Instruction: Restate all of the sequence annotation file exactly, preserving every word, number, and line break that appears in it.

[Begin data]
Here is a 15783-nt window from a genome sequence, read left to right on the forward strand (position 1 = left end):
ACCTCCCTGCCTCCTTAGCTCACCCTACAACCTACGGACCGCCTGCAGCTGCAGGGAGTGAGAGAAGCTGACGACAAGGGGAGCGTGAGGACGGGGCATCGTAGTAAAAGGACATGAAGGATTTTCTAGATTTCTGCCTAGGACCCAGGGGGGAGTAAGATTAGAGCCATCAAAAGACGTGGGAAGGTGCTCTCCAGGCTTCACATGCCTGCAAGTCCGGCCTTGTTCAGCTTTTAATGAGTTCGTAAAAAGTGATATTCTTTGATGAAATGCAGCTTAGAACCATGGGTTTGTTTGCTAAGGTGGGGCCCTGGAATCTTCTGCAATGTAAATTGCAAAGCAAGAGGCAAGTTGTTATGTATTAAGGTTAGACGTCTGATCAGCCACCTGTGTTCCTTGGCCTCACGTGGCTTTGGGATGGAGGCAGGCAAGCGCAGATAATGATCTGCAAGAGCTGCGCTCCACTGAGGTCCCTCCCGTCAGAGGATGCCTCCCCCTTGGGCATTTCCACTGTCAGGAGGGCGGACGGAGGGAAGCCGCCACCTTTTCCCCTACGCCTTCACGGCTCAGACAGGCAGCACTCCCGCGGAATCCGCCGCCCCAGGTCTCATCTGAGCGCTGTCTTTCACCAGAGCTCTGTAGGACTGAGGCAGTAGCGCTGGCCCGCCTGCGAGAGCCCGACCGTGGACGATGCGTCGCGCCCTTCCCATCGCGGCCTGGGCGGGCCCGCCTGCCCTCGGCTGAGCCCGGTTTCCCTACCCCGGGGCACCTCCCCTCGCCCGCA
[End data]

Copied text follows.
Here is a 15783-nt window from a genome sequence, read left to right on the forward strand (position 1 = left end):
ACCTCCCTGCCTCCTTAGCTCACCCTACAACCTACGGACCGCCTGCAGCTGCAGGGAGTGAGAGAAGCTGACGACAAGGGGAGCGTGAGGACGGGGCATCGTAGTAAAAGGACATGAAGGATTTTCTAGATTTCTGCCTAGGACCCAGGGGGGAGTAAGATTAGAGCCATCAAAAGACGTGGGAAGGTGCTCTCCAGGCTTCACATGCCTGCAAGTCCGGCCTTGTTCAGCTTTTAATGAGTTCGTAAAAAGTGATATTCTTTGATGAAATGCAGCTTAGAACCATGGGTTTGTTTGCTAAGGTGGGGCCCTGGAATCTTCTGCAATGTAAATTGCAAAGCAAGAGGCAAGTTGTTATGTATTAAGGTTAGACGTCTGATCAGCCACCTGTGTTCCTTGGCCTCACGTGGCTTTGGGATGGAGGCAGGCAAGCGCAGATAATGATCTGCAAGAGCTGCGCTCCACTGAGGTCCCTCCCGTCAGAGGATGCCTCCCCCTTGGGCATTTCCACTGTCAGGAGGGCGGACGGAGGGAAGCCGCCACCTTTTCCCCTACGCCTTCACGGCTCAGACAGGCAGCACTCCCGCGGAATCCGCCGCCCCAGGTCTCATCTGAGCGCTGTCTTTCACCAGAGCTCTGTAGGACTGAGGCAGTAGCGCTGGCCCGCCTGCGAGAGCCCGACCGTGGACGATGCGTCGCGCCCTTCCCATCGCGGCCTGGGCGGGCCCGCCTGCCCTCGGCTGAGCCCGGTTTCCCTACCCCGGGGCACCTCCCCTCGCCCGCA